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FAIS Ombud determination puts emphasis on financial advice 101

Published

2018

Fri

24

Aug

 

On the 15th of August 2018, Naresh Tulsie, the Ombud for Financial Services Providers, ruled in favour of a complainant and ordered the respondent to pay the complainant a combined amount of R310 000. This follows an original recommendation made in terms of section 27 (5) (c) of the Act on 7 November 2017.

The Ombud found that:

  • The respondent, in providing financial advice, failed to provide his client with information that was factually correct.
  • He failed to provide information about the product that was adequate and appropriate.
  • The respondent failed to provide full and frank disclosure of information to the complainant to enable her to make an informed decision.
  • He failed to ensure that his client invested in a product that was appropriate for her needs and consistent with her tolerance for risk; and
  • The respondent failed to take reasonable steps to ensure that the complainant understood the advice and was in a position to make an informed decision.

The latest determination is one of many property syndication complaints addressed to the FAIS Ombud. About 40 000 people originally invested R4.5bn in the various schemes promoted and marketed by Sharemax alone. The company collapsed in 2010 after the registrar of banks found that its funding model contravened the Bank Act.

The latest case where the Ombud ordered the adviser to repay the investor involved the following:

The complainant, a client of the respondent since July 2001, invested in two Sharemax property syndication schemes, Zambezi Ltd and Berg en Dal Ltd, following advice provided by the respondent. The investments were effected in July 2008 following assurances by the respondent that her investments would be safe.

After effecting the investments, the complainant received interest payments as agreed until August 2010 when the payments suddenly stopped. The complainant claimed that her efforts to resolve the matter with the respondent were in vain. She considered her capital lost and blamed the respondent for the loss.

About the investment:

The complainant originally contacted the respondent as she wanted to invest the money she had received as part of her divorce settlement. The aim of the investments, according to the complainant and also shared with the respondent, was to provide for her child’s education and grow the funds in order to utilise them as a deposit for immovable property.

Although the complainant was sceptical of the investment proposal she invested an amount of R255 000 in Sharemax Zambezi Ltd and a further R50 000 in Berg en Dal Ltd following advice received from the respondent and later confirmed by another party.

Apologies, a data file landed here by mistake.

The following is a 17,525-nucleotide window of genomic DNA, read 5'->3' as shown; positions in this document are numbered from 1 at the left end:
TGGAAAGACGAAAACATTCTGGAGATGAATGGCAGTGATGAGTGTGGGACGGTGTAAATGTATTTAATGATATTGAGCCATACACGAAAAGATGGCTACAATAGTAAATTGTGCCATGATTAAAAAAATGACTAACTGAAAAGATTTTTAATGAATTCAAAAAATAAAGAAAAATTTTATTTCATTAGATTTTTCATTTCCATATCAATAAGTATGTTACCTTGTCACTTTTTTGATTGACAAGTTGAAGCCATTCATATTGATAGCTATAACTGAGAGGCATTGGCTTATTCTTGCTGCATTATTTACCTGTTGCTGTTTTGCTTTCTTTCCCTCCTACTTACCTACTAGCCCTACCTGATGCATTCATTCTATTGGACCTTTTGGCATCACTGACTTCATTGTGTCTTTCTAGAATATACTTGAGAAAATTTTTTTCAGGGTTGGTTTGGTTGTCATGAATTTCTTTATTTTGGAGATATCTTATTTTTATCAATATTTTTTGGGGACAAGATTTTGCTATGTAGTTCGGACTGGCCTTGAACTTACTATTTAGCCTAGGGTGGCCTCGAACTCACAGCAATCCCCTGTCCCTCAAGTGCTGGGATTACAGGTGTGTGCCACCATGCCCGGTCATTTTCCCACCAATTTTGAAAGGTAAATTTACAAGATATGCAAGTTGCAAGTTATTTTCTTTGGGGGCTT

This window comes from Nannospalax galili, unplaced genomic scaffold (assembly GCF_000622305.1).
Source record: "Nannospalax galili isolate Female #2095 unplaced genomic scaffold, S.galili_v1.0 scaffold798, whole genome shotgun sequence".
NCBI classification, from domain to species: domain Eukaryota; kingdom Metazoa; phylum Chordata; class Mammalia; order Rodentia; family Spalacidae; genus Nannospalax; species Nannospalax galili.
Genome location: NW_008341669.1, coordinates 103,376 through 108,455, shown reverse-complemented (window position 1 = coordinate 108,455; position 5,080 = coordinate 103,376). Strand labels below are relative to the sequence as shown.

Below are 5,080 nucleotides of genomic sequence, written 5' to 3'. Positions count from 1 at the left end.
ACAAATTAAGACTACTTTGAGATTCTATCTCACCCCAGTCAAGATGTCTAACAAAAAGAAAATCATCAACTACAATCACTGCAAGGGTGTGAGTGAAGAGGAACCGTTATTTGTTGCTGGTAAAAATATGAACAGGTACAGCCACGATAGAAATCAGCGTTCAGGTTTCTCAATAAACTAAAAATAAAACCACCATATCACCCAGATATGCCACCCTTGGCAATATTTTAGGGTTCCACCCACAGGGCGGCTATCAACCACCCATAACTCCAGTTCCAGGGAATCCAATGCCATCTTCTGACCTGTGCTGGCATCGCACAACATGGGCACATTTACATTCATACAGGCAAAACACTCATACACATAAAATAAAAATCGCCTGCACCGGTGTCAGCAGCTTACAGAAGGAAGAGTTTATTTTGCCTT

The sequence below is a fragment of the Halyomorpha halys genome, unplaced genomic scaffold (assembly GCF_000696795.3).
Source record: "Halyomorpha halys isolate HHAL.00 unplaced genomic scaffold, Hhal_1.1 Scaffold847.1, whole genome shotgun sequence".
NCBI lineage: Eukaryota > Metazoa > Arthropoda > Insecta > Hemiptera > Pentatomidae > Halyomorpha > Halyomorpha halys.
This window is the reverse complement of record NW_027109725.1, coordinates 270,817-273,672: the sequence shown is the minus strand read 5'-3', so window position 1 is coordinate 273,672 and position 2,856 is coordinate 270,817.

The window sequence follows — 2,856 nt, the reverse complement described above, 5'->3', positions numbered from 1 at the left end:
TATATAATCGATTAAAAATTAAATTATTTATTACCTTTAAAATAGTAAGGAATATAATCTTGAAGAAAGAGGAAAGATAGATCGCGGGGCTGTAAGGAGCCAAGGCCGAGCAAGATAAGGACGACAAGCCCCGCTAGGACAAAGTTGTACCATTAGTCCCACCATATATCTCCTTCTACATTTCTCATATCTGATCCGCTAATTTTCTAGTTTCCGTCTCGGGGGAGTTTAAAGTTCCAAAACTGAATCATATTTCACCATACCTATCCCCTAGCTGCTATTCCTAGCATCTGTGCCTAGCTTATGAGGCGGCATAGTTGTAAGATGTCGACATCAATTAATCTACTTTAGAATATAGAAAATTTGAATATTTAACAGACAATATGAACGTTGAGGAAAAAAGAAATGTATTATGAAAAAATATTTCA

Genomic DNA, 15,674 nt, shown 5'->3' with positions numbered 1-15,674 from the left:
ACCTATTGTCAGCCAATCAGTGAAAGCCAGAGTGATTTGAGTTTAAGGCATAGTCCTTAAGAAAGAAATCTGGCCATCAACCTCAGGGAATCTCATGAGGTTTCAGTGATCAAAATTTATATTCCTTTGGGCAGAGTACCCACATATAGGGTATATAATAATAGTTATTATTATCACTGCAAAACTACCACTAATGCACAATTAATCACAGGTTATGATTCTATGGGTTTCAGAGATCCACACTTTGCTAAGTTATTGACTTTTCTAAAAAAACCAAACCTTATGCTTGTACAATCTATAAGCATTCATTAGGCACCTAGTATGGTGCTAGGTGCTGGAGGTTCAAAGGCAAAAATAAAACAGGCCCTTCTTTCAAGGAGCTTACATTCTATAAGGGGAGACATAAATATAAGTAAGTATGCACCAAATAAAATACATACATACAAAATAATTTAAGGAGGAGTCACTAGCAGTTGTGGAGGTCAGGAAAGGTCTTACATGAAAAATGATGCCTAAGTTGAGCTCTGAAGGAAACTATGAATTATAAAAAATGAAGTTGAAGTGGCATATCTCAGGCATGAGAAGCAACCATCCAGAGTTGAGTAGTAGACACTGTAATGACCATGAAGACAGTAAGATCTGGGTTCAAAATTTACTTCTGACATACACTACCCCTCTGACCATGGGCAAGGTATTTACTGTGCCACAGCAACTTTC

The complainant initially received her monthly interest until August 2010, when it suddenly stopped. She stated that she was unaware that Sharemax had been hit by financial problems and actually read a newspaper article that carried the story about Sharemax and its financial troubles. She claimed that the respondent had never mentioned to her that there were risks involved in her investments.

The respondent’s version:

According to the respondent he met with the client to discuss investment options. He stated that he explained the associated risks, the costs and the investment terms and further presented the complainant with the two prospectuses. He claimed that he also carried out an extensive due diligence study.

The original recommendation:

Based on all the evidence, the recommendation of the Ombud was in favour of the complainant as the risks in the investment were not disclosed by the adviser. He also committed a breach of contract in that he failed to provide suitable advice.

The respondent’s view:

The respondent did not accept the Ombud’s recommendation. However, instead of dealing with the actual dispute he raised unsubstantiated points of bias, lack of fair process and an infringement of constitutional rights via his attorney.

In his argument the respondent claimed that the complainant was a “highly intelligent graduate professional with a senior managerial employment position”. The Ombud however pointed out that “the fact that the complainant is a graduate professional does not make her proficient in the financial sector”.

The respondent further relied on the fact that the complainant received a prospectus, and signed documentation which confirms that the risks were explained to her. In the view of the Ombud, a signature by a client does not equate to an understanding of the risks in the investment.

The respondent’s attorney also quoted “expert” opinions and attempted to discredit the Ombud’s office’s analysis of the Sharemax model.

The findings:

The complainant repeatedly stated that she had reservations about the Sharemax investments and therefore it is unlikely that the complainant would have agreed to invest if the risks were disclosed to her. The respondent further tried to absolve himself from responsibility by claiming that the ultimate decision to invest was a result of the intervention of a third party.

The outcome of this and many other determinations are that financial advisers need to comply with the basic requirements for rendering financial advice as prescribed in the General Code of Conduct when rendering advice to a client.

Click on the links to download the initial
recommendation and the final determination

 
Source: Moonstone Compliance (Pty) Ltd
 
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